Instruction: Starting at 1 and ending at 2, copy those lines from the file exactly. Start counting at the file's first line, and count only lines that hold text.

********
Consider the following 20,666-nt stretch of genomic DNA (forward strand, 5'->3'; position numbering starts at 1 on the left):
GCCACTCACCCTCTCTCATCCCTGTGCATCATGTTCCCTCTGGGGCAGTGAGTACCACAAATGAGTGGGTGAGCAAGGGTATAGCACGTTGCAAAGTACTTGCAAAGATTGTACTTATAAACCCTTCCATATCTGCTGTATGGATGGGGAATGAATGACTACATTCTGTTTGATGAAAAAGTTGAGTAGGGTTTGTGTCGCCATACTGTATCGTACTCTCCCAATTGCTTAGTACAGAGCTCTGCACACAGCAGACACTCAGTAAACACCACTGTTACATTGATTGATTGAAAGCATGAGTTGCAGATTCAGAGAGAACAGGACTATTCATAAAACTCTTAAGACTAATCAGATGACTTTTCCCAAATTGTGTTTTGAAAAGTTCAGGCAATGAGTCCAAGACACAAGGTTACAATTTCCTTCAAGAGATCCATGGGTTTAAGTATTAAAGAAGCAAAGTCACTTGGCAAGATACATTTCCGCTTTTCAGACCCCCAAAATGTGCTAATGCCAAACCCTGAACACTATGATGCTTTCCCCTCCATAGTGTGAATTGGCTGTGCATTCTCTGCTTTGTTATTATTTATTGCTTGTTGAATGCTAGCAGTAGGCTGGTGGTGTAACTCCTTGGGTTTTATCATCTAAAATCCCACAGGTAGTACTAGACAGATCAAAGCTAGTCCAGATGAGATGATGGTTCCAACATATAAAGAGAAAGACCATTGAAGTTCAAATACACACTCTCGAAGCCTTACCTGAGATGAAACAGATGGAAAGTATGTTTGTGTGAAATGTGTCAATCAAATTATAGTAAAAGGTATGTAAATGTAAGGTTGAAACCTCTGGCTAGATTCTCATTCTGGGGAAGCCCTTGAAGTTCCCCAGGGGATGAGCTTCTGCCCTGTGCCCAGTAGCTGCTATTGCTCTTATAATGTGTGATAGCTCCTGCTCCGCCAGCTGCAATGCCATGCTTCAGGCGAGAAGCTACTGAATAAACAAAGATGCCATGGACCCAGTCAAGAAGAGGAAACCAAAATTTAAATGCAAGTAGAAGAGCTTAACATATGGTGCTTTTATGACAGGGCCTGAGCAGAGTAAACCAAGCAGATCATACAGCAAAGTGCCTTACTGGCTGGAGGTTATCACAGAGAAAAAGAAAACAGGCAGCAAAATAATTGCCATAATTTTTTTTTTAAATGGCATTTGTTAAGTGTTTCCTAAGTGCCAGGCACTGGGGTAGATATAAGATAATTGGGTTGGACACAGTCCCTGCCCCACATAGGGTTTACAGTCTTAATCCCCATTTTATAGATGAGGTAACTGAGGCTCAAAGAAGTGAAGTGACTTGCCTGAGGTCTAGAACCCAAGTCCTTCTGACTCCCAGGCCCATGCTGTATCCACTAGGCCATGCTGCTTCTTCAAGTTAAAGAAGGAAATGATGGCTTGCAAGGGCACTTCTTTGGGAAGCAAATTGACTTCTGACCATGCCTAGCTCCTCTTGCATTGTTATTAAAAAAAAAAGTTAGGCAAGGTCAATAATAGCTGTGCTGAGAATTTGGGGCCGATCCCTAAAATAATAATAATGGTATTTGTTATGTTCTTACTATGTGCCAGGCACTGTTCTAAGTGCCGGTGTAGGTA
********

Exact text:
Consider the following 20,666-nt stretch of genomic DNA (forward strand, 5'->3'; position numbering starts at 1 on the left):
GCCACTCACCCTCTCTCATCCCTGTGCATCATGTTCCCTCTGGGGCAGTGAGTACCACAAATGAGTGGGTGAGCAAGGGTATAGCACGTTGCAAAGTACTTGCAAAGATTGTACTTATAAACCCTTCCATATCTGCTGTATGGATGGGGAATGAATGACTACATTCTGTTTGATGAAAAAGTTGAGTAGGGTTTGTGTCGCCATACTGTATCGTACTCTCCCAATTGCTTAGTACAGAGCTCTGCACACAGCAGACACTCAGTAAACACCACTGTTACATTGATTGATTGAAAGCATGAGTTGCAGATTCAGAGAGAACAGGACTATTCATAAAACTCTTAAGACTAATCAGATGACTTTTCCCAAATTGTGTTTTGAAAAGTTCAGGCAATGAGTCCAAGACACAAGGTTACAATTTCCTTCAAGAGATCCATGGGTTTAAGTATTAAAGAAGCAAAGTCACTTGGCAAGATACATTTCCGCTTTTCAGACCCCCAAAATGTGCTAATGCCAAACCCTGAACACTATGATGCTTTCCCCTCCATAGTGTGAATTGGCTGTGCATTCTCTGCTTTGTTATTATTTATTGCTTGTTGAATGCTAGCAGTAGGCTGGTGGTGTAACTCCTTGGGTTTTATCATCTAAAATCCCACAGGTAGTACTAGACAGATCAAAGCTAGTCCAGATGAGATGATGGTTCCAACATATAAAGAGAAAGACCATTGAAGTTCAAATACACACTCTCGAAGCCTTACCTGAGATGAAACAGATGGAAAGTATGTTTGTGTGAAATGTGTCAATCAAATTATAGTAAAAGGTATGTAAATGTAAGGTTGAAACCTCTGGCTAGATTCTCATTCTGGGGAAGCCCTTGAAGTTCCCCAGGGGATGAGCTTCTGCCCTGTGCCCAGTAGCTGCTATTGCTCTTATAATGTGTGATAGCTCCTGCTCCGCCAGCTGCAATGCCATGCTTCAGGCGAGAAGCTACTGAATAAACAAAGATGCCATGGACCCAGTCAAGAAGAGGAAACCAAAATTTAAATGCAAGTAGAAGAGCTTAACATATGGTGCTTTTATGACAGGGCCTGAGCAGAGTAAACCAAGCAGATCATACAGCAAAGTGCCTTACTGGCTGGAGGTTATCACAGAGAAAAAGAAAACAGGCAGCAAAATAATTGCCATAATTTTTTTTTTAAATGGCATTTGTTAAGTGTTTCCTAAGTGCCAGGCACTGGGGTAGATATAAGATAATTGGGTTGGACACAGTCCCTGCCCCACATAGGGTTTACAGTCTTAATCCCCATTTTATAGATGAGGTAACTGAGGCTCAAAGAAGTGAAGTGACTTGCCTGAGGTCTAGAACCCAAGTCCTTCTGACTCCCAGGCCCATGCTGTATCCACTAGGCCATGCTGCTTCTTCAAGTTAAAGAAGGAAATGATGGCTTGCAAGGGCACTTCTTTGGGAAGCAAATTGACTTCTGACCATGCCTAGCTCCTCTTGCATTGTTATTAAAAAAAAAAGTTAGGCAAGGTCAATAATAGCTGTGCTGAGAATTTGGGGCCGATCCCTAAAATAATAATAATGGTATTTGTTATGTTCTTACTATGTGCCAGGCACTGTTCTAAGTGCCGGTGTAGGTA